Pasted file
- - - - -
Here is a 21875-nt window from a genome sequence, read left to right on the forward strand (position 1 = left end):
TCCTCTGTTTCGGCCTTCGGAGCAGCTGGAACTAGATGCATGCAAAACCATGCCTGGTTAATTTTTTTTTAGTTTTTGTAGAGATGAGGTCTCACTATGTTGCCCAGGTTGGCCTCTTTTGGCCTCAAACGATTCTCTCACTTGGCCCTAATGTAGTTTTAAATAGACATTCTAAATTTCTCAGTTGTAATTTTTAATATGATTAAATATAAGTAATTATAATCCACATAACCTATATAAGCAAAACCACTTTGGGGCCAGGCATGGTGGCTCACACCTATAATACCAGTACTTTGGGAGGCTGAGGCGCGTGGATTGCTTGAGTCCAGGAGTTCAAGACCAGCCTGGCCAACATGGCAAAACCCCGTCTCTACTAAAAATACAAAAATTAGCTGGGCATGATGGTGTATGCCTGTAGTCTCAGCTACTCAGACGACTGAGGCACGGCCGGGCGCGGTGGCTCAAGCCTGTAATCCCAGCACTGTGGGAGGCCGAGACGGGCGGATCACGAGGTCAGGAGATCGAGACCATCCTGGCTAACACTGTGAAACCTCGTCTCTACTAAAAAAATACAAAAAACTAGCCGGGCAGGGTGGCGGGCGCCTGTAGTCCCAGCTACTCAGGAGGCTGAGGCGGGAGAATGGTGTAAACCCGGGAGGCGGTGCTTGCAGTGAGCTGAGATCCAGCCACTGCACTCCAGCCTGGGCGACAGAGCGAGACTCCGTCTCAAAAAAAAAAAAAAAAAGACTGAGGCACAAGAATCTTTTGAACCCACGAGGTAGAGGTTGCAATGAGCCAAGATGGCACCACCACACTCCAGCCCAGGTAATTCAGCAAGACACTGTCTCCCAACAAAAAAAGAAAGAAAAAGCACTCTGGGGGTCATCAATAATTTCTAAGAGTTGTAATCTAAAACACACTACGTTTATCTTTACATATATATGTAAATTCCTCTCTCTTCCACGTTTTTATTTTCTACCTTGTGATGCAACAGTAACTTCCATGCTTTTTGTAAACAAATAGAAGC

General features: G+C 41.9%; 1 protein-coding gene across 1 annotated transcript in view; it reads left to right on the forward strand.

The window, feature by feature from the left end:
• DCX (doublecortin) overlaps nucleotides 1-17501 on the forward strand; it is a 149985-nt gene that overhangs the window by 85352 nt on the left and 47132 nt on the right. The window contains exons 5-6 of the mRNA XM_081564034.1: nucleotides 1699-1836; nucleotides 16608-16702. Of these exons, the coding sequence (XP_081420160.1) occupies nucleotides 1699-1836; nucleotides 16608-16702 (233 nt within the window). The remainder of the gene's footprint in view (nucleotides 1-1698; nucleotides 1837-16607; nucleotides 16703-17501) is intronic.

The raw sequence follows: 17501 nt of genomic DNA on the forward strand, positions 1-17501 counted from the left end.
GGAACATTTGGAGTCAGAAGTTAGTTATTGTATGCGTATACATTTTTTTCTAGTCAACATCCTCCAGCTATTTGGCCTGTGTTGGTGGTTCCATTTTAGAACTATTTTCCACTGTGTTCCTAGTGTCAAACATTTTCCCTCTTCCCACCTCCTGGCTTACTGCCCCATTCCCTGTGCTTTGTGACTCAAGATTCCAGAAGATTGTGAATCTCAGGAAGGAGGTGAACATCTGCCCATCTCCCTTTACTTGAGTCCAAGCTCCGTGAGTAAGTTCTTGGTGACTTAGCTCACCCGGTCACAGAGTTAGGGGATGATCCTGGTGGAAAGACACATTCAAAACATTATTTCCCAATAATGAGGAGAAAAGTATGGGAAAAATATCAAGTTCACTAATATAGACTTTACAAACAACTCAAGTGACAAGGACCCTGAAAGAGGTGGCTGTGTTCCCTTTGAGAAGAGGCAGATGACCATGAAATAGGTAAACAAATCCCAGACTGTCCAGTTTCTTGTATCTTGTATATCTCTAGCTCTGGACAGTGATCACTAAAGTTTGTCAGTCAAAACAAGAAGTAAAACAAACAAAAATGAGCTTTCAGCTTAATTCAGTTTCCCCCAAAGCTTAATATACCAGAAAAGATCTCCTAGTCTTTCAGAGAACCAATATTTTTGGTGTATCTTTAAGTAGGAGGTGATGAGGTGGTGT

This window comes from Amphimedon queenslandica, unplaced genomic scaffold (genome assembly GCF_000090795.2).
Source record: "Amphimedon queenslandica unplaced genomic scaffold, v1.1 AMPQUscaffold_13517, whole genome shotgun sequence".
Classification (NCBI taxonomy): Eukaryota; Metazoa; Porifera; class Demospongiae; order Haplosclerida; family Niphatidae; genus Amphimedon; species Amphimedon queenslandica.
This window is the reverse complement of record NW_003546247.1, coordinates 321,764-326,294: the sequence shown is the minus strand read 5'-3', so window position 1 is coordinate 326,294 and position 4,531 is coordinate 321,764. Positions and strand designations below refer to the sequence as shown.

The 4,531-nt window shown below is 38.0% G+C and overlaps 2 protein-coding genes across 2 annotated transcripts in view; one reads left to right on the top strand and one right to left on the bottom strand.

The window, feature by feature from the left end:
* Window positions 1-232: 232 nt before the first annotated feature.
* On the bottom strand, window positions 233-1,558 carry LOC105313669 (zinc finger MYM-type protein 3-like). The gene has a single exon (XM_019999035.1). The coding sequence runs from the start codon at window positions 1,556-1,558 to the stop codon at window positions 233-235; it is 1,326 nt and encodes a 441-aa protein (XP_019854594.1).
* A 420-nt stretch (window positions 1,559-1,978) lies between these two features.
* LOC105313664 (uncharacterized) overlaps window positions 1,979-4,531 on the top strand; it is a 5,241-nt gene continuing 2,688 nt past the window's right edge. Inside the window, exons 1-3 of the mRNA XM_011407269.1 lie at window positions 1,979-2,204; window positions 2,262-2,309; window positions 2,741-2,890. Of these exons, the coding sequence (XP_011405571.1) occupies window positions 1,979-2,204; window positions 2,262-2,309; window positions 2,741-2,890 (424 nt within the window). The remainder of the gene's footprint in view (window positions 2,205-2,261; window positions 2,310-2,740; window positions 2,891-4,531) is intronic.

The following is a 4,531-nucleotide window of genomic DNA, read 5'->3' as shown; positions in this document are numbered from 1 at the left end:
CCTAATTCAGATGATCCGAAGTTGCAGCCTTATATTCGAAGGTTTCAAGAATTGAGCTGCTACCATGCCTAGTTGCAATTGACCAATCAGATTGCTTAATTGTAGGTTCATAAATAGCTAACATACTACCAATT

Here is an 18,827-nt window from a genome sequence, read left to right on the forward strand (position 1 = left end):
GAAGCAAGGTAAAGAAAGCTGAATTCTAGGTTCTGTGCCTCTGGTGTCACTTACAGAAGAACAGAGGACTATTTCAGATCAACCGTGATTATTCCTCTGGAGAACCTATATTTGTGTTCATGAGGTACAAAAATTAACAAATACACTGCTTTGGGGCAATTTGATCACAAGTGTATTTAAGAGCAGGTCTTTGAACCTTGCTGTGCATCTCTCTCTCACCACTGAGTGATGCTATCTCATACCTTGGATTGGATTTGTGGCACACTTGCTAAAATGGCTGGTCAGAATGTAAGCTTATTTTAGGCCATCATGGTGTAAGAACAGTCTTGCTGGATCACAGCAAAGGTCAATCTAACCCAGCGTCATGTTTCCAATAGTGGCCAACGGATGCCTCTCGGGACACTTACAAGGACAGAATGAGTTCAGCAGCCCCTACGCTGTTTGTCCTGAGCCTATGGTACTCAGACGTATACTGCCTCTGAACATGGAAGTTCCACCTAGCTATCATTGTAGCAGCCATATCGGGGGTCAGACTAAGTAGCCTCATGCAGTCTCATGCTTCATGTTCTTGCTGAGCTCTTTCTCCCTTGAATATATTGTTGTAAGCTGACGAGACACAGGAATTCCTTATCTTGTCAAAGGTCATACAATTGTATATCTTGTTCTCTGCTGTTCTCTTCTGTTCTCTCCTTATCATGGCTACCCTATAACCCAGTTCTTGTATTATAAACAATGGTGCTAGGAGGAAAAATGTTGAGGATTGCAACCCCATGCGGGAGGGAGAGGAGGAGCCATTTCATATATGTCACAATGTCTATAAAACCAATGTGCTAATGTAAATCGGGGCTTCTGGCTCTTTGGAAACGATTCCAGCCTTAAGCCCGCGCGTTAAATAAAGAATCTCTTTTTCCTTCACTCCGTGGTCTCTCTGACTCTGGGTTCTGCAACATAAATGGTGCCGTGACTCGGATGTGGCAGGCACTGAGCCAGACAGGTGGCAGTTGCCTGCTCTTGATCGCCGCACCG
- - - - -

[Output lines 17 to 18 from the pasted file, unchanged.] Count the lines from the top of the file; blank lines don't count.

* LOC105313664 (uncharacterized) overlaps window positions 1,979-4,531 on the top strand; it is a 5,241-nt gene continuing 2,688 nt past the window's right edge. Inside the window, exons 1-3 of the mRNA XM_011407269.1 lie at window positions 1,979-2,204; window positions 2,262-2,309; window positions 2,741-2,890. Of these exons, the coding sequence (XP_011405571.1) occupies window positions 1,979-2,204; window positions 2,262-2,309; window positions 2,741-2,890 (424 nt within the window). The remainder of the gene's footprint in view (window positions 2,205-2,261; window positions 2,310-2,740; window positions 2,891-4,531) is intronic.

The following is a 4,531-nucleotide window of genomic DNA, read 5'->3' as shown; positions in this document are numbered from 1 at the left end: